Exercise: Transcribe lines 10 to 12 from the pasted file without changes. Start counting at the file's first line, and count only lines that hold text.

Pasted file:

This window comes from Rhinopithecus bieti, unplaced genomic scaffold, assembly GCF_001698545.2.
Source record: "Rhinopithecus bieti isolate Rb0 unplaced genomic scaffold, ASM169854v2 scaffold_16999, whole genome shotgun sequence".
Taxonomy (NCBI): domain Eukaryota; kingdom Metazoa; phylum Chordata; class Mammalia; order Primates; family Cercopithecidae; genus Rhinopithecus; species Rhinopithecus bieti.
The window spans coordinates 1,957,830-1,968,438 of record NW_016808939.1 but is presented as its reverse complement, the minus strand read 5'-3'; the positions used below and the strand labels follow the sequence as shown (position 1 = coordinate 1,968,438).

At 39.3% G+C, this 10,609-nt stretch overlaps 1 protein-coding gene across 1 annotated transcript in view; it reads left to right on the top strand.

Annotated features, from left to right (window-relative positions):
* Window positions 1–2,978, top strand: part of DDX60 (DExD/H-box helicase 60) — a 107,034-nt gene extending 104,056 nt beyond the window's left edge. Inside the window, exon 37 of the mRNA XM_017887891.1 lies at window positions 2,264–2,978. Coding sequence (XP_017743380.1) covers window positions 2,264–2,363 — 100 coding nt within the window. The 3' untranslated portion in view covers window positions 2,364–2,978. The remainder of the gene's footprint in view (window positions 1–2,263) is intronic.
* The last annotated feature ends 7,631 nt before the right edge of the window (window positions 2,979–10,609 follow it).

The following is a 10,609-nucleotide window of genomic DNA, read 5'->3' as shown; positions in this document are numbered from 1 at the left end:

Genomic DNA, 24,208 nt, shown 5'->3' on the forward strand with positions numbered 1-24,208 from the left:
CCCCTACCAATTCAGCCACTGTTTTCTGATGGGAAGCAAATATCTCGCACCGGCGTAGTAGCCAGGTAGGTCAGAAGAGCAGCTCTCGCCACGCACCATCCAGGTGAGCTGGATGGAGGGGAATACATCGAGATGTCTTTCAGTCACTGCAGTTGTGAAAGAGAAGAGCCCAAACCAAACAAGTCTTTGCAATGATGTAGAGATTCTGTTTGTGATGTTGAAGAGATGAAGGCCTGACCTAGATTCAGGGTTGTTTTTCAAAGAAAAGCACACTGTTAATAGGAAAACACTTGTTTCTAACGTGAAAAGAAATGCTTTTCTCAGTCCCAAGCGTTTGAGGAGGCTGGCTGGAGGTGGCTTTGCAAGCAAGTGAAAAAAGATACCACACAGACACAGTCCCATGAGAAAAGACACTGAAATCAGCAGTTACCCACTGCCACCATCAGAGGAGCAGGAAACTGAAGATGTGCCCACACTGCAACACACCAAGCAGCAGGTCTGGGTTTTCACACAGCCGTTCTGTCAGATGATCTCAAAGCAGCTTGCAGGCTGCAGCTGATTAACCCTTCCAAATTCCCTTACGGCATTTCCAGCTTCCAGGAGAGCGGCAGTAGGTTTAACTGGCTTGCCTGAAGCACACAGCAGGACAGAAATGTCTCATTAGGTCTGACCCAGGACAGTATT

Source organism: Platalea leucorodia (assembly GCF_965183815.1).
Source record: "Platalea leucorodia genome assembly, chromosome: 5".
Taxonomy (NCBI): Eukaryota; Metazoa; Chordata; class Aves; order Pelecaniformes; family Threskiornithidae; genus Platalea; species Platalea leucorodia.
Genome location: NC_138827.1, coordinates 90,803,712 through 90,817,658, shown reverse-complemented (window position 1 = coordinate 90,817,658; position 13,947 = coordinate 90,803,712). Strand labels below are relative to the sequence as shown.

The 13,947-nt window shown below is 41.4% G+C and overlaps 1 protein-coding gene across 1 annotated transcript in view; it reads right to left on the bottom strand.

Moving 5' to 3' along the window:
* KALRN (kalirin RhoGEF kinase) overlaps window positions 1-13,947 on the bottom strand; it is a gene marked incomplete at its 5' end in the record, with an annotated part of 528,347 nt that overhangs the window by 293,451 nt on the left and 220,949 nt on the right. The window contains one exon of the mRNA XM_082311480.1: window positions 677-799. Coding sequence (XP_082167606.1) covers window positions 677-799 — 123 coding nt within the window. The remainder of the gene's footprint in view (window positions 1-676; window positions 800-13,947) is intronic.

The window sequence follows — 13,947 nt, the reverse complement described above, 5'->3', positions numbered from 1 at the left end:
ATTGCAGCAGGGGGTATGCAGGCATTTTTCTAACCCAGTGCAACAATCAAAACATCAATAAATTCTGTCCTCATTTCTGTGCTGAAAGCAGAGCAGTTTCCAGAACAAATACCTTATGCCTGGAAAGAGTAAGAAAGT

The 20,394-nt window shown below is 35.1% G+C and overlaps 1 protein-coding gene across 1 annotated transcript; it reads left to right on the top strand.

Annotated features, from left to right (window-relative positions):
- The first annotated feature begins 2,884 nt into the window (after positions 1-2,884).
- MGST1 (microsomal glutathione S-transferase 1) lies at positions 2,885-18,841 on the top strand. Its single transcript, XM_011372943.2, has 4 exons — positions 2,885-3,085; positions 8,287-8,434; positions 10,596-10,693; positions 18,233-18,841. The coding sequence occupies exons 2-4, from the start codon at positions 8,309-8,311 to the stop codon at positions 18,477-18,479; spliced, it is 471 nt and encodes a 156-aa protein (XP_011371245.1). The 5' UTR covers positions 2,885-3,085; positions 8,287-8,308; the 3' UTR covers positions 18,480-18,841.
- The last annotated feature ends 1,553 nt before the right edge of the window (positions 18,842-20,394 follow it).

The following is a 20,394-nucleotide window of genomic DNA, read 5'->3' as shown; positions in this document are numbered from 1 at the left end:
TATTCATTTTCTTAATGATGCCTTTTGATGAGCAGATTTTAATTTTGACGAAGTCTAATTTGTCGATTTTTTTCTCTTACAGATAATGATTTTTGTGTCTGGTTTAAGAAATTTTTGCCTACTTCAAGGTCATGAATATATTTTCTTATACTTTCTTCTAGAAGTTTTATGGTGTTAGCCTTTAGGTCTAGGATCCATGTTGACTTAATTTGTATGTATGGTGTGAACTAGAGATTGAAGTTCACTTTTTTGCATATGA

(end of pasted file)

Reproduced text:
Genomic DNA, 24,208 nt, shown 5'->3' on the forward strand with positions numbered 1-24,208 from the left:
CCCCTACCAATTCAGCCACTGTTTTCTGATGGGAAGCAAATATCTCGCACCGGCGTAGTAGCCAGGTAGGTCAGAAGAGCAGCTCTCGCCACGCACCATCCAGGTGAGCTGGATGGAGGGGAATACATCGAGATGTCTTTCAGTCACTGCAGTTGTGAAAGAGAAGAGCCCAAACCAAACAAGTCTTTGCAATGATGTAGAGATTCTGTTTGTGATGTTGAAGAGATGAAGGCCTGACCTAGATTCAGGGTTGTTTTTCAAAGAAAAGCACACTGTTAATAGGAAAACACTTGTTTCTAACGTGAAAAGAAATGCTTTTCTCAGTCCCAAGCGTTTGAGGAGGCTGGCTGGAGGTGGCTTTGCAAGCAAGTGAAAAAAGATACCACACAGACACAGTCCCATGAGAAAAGACACTGAAATCAGCAGTTACCCACTGCCACCATCAGAGGAGCAGGAAACTGAAGATGTGCCCACACTGCAACACACCAAGCAGCAGGTCTGGGTTTTCACACAGCCGTTCTGTCAGATGATCTCAAAGCAGCTTGCAGGCTGCAGCTGATTAACCCTTCCAAATTCCCTTACGGCATTTCCAGCTTCCAGGAGAGCGGCAGTAGGTTTAACTGGCTTGCCTGAAGCACACAGCAGGACAGAAATGTCTCATTAGGTCTGACCCAGGACAGTATT

Source organism: Platalea leucorodia (assembly GCF_965183815.1).